#1258 The bottom of this vase is covered with felt. It is unclear who the artisan is or where it was made. These could be found made in Canada in the 1970s and I suspect that is what this is. It measures 10.5 x 5.25 cm.
#1377 Painting is well done and signed. It measures 14.5 cm across.
#1375 Advertising giftware from the 1980s or 90s. Made in Taiwan. Heavy. 14 x 7 x 7 cm.
#1376 According to the Jewelers’ Circular And Horological Review, 04 May 1898, these pieces were advertised fraudulently.
“Timothy Eaton, of the T. Eaton Co., Ltd., was charged before Police Magistrate Denison with defrauding Edward M. Trowern. secretary of the Retail Merchants’ Association, in the purchase of silver ware. Mr. Trowern. formerly a jeweler, purchased through an agent on June II a silver plated tea set which was advertised among the bargains as a best quality silver plated tea set. handsomely engraved, quadruple plate, regular price $12, reduced to $6. The saleswoman told the purchaser it was the best quadruple plate.
“Mr. Trowern examined the set and found it to be stamped “Boston Silver Plate Co. 4 plates. Best hard white metal.” He submitted it to another expert, James Cowing, foreman of the Toronto Silver Plate Co. One of the pieces was stripped and it was found that the value of the silver actually used on the four pieces of the set would amount to about eight cents. Instead of being hard it is soft metal.
“Mr. Cowing reporting the outside value of the set to be $3. It is claimed there is no such firm known as the “Boston Silver Plate Co..” and the goods were manufactured specially for the department store trade by the Standard Silver Plate Co.. of Toronto….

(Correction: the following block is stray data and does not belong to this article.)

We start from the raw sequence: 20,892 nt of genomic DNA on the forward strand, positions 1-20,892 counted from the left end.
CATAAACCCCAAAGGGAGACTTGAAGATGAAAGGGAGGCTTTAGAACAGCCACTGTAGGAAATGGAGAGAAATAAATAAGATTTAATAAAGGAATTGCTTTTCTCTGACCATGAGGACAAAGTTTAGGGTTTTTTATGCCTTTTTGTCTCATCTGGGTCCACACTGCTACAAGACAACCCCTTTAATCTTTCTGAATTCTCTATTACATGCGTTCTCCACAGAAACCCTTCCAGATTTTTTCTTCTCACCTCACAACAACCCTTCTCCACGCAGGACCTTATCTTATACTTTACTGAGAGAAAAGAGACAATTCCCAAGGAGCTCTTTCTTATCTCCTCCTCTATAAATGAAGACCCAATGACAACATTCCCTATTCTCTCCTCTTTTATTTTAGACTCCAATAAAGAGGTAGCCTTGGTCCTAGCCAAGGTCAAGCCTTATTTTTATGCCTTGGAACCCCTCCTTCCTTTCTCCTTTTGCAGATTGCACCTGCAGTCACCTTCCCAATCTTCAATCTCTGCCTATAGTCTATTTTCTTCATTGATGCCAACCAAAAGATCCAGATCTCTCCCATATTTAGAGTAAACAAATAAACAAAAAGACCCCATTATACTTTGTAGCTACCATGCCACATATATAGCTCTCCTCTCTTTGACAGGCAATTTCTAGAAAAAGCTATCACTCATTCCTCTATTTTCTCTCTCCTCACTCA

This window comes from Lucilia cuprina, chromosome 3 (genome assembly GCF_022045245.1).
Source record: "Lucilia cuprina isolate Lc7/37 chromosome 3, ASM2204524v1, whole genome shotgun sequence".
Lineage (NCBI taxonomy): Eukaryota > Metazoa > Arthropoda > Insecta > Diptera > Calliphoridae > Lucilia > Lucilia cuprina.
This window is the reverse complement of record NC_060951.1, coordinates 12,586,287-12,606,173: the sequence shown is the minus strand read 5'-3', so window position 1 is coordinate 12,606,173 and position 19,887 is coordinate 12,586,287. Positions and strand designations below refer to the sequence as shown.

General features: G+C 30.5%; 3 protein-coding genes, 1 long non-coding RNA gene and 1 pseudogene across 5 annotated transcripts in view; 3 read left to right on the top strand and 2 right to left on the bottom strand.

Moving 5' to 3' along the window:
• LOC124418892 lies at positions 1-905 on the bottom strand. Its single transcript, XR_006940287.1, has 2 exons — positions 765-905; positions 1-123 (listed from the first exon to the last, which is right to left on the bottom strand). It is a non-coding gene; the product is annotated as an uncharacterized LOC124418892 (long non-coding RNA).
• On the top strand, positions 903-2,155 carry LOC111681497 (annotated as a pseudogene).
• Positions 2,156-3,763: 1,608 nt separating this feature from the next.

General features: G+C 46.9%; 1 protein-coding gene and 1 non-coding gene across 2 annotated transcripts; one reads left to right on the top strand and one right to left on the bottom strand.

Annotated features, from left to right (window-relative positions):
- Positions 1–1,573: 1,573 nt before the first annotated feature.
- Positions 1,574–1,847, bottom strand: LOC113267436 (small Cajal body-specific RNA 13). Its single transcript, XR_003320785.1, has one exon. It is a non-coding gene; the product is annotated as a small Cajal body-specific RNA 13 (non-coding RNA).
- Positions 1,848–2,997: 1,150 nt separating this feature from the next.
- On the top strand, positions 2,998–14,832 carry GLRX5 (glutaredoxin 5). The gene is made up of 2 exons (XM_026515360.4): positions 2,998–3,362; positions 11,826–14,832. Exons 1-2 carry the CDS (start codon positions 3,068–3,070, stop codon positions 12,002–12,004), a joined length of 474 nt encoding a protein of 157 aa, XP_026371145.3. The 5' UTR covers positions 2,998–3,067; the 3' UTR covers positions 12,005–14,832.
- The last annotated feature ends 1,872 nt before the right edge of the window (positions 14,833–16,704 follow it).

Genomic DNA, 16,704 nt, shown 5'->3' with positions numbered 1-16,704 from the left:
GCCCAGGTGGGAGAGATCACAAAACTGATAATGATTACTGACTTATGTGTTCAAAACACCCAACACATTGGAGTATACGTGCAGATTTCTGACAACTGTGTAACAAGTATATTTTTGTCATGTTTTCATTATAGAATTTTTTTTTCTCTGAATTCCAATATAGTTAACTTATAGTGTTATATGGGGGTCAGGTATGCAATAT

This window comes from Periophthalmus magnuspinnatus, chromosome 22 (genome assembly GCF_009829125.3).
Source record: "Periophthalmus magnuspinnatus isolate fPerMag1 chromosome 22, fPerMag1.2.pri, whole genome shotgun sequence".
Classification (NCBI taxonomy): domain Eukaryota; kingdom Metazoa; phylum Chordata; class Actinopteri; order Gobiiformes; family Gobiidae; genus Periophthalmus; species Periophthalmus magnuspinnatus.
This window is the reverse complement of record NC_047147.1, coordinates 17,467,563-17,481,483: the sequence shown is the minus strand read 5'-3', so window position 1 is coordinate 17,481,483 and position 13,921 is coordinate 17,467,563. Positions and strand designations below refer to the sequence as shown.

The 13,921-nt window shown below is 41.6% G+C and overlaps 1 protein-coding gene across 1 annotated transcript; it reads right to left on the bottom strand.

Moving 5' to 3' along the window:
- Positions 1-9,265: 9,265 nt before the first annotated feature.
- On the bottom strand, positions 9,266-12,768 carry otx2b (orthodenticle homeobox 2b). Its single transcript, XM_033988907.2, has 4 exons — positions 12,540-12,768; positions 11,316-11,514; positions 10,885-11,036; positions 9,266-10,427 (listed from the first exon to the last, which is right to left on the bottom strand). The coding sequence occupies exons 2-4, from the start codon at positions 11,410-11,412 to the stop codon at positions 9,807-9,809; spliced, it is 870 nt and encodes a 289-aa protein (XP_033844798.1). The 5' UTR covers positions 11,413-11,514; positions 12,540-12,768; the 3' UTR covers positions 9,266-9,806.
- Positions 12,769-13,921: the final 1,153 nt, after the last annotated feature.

“Toronto, Can., Dec. 17. The charge of fraud against the Timothy Eaton Co., which has been postponed from time to time, came up for trial on the 13th inst. before Judge McDougall at the Court of General Sessions. There were four counts of the indictment against the defendants, three of which charged intent to defraud, the fourth count reading as follows:
“That at the city of Toronto, on the 1oth and 11th days of June, 1898, the T. Eaton Co. unlawfully did sell and unlawfully did expose for sale and unlawfully did have in the possession of the said company for sale, certain goods, to wit: Certain pieces of silver plated ware to which and to each of which a false trade description, to wit, the words or marks ‘Quadruple Plate,” had been applied contrary to the commercial code.”…
“The stamps were simply placed upon them for conveying a wrong impression to buyers. They were not quadruple plate in the sense the term was employed by the trade, but an altogether inferior class of goods.”
“Robert Eaton, manager of the silver ware department for the T. Eaton Co., said he knew nothing about the silver ware business until he came there. He thought they were good articles but did not know, as he had no practical knowledge of the trade. He simply sold them according to the stamps.”…
“The case was given to the jury on the 14th and the defendants were acquitted on the first three counts of the indictment charging deliberate fraud and found guilty on the fourth count, as given above.”
And so… corporations were selling fake goods in the 1800s long before the modern age of fake iphones and Gucci bags coming from overseas. These were obviously not sold after the court case and have become somewhat rare and interesting. Likely my great grand mother bought these or were given them. They are now worth more than a quality service set – and you get this 120 year-old story as well. Even if the metal was inferior, the design and the engraving were good.
The creamer measures 14 x 11 x 8 and sugar bowl is 11 x 16 x 8 cm.
#1379 Three spoons – you can take one or all of them. One is Rogers Oneida plate, One is H & T and the other is unmarked as far as I can tell.
#1484 This is a nice bike but unless you are very small do not try to ride it. It measures 15 x 8.5 x 4 cm. Great gift for bike enthusiast.